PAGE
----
Tossing the salad

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paulr@sfbg.com

During the long weeks of this un-spring, I have often found myself looking out into the rain-swept garden and thinking: salad. The reasons for this connection have to do, I suspect, with the fact that the garden looks like a huge salad greens of various shades and shapes dripping with water, as if from those computer-<\h>controlled squirt guns in the produce section at the supermarket and with the fact that by the end of winter, one is just sick to death of greens, of any and every kind. The winter dinner so often ends in a simple tossed salad because the diners simply cannot bear another round of beets or turnips or parsnips or broccoli or cauliflower.

But even salad can grow wearisome, and this is true even if the greens or baby greens are enlivened by the colorful presence of edible flowers. What can the beleaguered home chef do to bring a spark of life to the season's umpteenth tossed salad? You can cheat, of course, by slicing in some hydroponic tomatoes, or cucumber that comes in that Saran Wrap stuff, or some other imported memento of summer; you can add leftovers, like white beans or risotto. You can add bottled artichokes, you can change your vinaigrette, you can drop the vinaigrette entirely in favor of creamy dressing.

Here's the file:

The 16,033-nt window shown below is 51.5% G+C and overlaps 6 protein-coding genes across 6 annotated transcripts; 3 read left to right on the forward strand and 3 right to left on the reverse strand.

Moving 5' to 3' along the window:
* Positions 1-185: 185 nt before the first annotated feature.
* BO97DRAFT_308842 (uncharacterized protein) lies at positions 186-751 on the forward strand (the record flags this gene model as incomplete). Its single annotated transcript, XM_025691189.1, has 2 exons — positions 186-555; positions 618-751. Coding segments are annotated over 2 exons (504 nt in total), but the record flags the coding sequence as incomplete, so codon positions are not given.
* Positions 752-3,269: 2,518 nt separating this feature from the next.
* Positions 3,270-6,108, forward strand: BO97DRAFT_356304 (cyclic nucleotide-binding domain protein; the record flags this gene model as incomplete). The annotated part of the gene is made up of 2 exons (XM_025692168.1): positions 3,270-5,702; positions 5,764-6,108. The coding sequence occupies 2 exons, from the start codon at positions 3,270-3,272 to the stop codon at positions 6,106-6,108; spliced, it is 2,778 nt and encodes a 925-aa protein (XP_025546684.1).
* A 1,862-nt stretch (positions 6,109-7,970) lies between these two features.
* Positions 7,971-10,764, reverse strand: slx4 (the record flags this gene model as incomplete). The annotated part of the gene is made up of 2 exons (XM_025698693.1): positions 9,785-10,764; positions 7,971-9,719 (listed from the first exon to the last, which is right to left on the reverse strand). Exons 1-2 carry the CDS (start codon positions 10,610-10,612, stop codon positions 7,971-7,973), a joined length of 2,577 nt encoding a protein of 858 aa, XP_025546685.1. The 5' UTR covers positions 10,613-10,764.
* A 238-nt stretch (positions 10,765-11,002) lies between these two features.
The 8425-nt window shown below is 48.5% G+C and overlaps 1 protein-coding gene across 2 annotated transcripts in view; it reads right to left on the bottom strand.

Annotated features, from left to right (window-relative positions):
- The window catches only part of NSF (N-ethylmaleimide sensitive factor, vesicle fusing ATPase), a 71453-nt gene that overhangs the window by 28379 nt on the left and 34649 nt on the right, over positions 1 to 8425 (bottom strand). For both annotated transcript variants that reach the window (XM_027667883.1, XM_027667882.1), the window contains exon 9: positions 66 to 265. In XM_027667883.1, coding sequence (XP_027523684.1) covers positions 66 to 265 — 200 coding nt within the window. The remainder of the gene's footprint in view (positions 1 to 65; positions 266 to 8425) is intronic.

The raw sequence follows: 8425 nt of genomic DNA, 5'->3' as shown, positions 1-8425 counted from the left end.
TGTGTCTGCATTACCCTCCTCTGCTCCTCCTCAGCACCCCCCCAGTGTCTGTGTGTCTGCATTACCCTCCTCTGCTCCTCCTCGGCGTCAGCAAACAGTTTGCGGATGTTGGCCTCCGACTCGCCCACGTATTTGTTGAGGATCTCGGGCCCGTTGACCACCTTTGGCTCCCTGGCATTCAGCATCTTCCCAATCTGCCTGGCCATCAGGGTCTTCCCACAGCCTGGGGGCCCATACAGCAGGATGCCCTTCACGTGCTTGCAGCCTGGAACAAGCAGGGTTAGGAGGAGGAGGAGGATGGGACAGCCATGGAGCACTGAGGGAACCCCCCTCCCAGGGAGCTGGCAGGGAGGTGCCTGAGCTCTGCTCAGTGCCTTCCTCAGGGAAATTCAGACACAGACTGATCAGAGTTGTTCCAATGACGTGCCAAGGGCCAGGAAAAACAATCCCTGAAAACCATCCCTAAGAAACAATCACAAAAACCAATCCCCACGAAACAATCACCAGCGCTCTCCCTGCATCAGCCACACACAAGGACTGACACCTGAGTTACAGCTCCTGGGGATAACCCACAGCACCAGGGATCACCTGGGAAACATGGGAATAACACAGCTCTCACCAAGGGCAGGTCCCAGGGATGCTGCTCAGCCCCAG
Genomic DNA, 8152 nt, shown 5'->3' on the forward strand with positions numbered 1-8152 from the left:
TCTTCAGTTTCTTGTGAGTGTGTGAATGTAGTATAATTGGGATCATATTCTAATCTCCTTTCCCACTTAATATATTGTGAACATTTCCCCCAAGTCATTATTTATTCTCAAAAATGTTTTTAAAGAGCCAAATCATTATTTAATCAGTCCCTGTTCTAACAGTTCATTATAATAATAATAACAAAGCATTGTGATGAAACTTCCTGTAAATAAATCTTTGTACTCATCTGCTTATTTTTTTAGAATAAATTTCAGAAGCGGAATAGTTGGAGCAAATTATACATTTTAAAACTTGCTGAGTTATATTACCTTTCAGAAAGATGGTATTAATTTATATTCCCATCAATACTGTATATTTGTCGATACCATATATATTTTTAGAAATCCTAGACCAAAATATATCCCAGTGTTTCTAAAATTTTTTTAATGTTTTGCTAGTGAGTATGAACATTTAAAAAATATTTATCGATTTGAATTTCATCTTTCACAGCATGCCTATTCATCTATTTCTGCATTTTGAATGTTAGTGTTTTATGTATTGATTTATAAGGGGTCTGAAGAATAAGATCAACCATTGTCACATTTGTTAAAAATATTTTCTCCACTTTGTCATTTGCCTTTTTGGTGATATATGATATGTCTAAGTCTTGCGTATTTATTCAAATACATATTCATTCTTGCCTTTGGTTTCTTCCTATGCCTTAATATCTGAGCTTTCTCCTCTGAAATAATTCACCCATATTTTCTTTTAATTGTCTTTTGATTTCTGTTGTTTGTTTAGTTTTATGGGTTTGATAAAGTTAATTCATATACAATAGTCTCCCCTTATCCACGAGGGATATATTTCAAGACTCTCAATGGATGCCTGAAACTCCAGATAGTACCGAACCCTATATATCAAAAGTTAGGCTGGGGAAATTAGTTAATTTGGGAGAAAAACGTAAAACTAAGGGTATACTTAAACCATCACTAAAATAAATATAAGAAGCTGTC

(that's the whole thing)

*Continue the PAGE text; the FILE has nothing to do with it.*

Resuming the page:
Or: You can add parmesan chips. There are many, many upsides here, from welcome crunchiness to a distinctive nutty-<\h>salty tang to the pleasure of actually making the chips. If there is a catch, this is it: Parmesan chips are DIY. You might be able to buy them prepackaged, but I've never seen them so offered, and anyway, making them is easy and fun.

Begin by finely grating a cup or so of parmesan cheese. Real Parmigiano-Reggiano is vastly preferred here, of course, but you could also use grana padano or romano or any other gratable cheese. (The pregrated stuff in the green can? I cannot comment.) Preheat your oven to about 300 degrees Fahrenheit and grease a cookie sheet or line it with wax or parchment paper. Spoon the grated cheese onto the cookie sheet in well-spaced little mounds, as if making cookies. Bake for 5 to 10 minutes; when the cheese melts into disks and turns a pale gold at the edges, the pan is ready to come out of the oven. Let the disks cool slightly, remove them from the pan, add them to the salad and ... toss!

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